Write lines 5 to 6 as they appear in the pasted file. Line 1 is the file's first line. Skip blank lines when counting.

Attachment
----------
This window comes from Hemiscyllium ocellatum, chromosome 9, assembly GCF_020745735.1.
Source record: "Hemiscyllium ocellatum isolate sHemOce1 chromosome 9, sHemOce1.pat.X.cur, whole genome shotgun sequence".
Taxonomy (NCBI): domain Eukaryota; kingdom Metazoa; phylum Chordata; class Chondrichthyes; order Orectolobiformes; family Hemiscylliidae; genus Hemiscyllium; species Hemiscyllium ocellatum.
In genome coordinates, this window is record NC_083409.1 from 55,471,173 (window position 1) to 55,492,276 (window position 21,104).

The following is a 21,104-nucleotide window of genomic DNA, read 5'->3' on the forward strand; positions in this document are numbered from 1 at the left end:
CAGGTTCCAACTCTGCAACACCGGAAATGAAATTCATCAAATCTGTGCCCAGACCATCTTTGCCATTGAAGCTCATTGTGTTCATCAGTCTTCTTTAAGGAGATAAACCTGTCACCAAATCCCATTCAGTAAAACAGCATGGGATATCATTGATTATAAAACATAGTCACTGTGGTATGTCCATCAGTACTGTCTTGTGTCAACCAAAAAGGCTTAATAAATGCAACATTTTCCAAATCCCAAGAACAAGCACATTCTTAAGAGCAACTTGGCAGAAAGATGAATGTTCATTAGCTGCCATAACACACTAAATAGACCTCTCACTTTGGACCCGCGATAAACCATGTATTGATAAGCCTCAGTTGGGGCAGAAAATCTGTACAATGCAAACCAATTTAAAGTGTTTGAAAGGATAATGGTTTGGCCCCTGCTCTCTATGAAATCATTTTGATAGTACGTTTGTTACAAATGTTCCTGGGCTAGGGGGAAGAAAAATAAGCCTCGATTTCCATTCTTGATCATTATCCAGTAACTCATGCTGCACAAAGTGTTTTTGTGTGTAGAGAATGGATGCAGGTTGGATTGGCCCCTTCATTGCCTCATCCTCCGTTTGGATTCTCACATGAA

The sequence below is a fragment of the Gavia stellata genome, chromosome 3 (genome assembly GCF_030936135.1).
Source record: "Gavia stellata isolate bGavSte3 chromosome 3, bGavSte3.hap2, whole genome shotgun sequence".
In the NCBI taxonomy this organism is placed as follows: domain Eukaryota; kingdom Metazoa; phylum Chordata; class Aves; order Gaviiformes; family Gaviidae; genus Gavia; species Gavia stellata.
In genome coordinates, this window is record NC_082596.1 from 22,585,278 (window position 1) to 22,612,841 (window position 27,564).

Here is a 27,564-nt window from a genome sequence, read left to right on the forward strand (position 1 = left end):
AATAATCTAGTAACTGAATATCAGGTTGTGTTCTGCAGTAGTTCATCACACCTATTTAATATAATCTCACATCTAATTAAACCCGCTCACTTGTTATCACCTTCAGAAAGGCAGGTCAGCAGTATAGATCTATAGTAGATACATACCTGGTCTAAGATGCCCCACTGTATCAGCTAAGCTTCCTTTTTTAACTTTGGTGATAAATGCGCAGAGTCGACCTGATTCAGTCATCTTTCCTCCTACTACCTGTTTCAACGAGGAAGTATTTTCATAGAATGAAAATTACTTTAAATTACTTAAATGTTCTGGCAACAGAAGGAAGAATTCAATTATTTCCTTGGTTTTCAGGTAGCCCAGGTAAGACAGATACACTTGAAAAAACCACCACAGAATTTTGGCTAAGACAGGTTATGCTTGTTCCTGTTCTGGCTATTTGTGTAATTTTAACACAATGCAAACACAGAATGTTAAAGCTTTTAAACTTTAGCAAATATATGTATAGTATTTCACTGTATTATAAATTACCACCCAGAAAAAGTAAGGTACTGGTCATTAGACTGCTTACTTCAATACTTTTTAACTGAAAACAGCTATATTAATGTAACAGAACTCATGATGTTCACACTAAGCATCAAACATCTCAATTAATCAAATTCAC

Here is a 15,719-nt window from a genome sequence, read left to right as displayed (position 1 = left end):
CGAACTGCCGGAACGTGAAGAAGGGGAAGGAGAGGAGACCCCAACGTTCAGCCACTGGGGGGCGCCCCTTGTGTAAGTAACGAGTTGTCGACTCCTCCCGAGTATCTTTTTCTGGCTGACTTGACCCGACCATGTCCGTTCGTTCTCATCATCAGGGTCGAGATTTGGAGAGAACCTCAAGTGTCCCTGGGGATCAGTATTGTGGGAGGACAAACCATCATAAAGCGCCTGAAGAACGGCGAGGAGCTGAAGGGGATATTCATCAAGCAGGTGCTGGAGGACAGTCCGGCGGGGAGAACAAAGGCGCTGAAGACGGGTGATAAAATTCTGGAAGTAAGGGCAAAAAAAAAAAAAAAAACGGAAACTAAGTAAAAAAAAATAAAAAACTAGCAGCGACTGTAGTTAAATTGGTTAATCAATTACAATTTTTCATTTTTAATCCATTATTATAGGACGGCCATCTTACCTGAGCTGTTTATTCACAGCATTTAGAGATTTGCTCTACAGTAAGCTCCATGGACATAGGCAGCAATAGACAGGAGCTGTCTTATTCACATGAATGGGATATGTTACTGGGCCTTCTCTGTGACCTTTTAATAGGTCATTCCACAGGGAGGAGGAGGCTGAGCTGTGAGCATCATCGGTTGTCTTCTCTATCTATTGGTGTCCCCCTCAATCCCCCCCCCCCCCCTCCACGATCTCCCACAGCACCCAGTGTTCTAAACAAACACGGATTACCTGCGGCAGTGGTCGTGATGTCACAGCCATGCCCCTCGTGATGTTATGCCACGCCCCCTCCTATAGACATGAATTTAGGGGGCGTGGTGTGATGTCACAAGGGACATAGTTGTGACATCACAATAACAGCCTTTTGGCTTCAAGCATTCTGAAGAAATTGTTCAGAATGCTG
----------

The following is a 21,104-nucleotide window of genomic DNA, read 5'->3' on the forward strand; positions in this document are numbered from 1 at the left end:
CAGGTTCCAACTCTGCAACACCGGAAATGAAATTCATCAAATCTGTGCCCAGACCATCTTTGCCATTGAAGCTCATTGTGTTCATCAGTCTTCTTTAAGGAGATAAACCTGTCACCAAATCCCATTCAGTAAAACAGCATGGGATATCATTGATTATAAAACATAGTCACTGTGGTATGTCCATCAGTACTGTCTTGTGTCAACCAAAAAGGCTTAATAAATGCAACATTTTCCAAATCCCAAGAACAAGCACATTCTTAAGAGCAACTTGGCAGAAAGATGAATGTTCATTAGCTGCCATAACACACTAAATAGACCTCTCACTTTGGACCCGCGATAAACCATGTATTGATAAGCCTCAGTTGGGGCAGAAAATCTGTACAATGCAAACCAATTTAAAGTGTTTGAAAGGATAATGGTTTGGCCCCTGCTCTCTATGAAATCATTTTGATAGTACGTTTGTTACAAATGTTCCTGGGCTAGGGGGAAGAAAAATAAGCCTCGATTTCCATTCTTGATCATTATCCAGTAACTCATGCTGCACAAAGTGTTTTTGTGTGTAGAGAATGGATGCAGGTTGGATTGGCCCCTTCATTGCCTCATCCTCCGTTTGGATTCTCACATGAA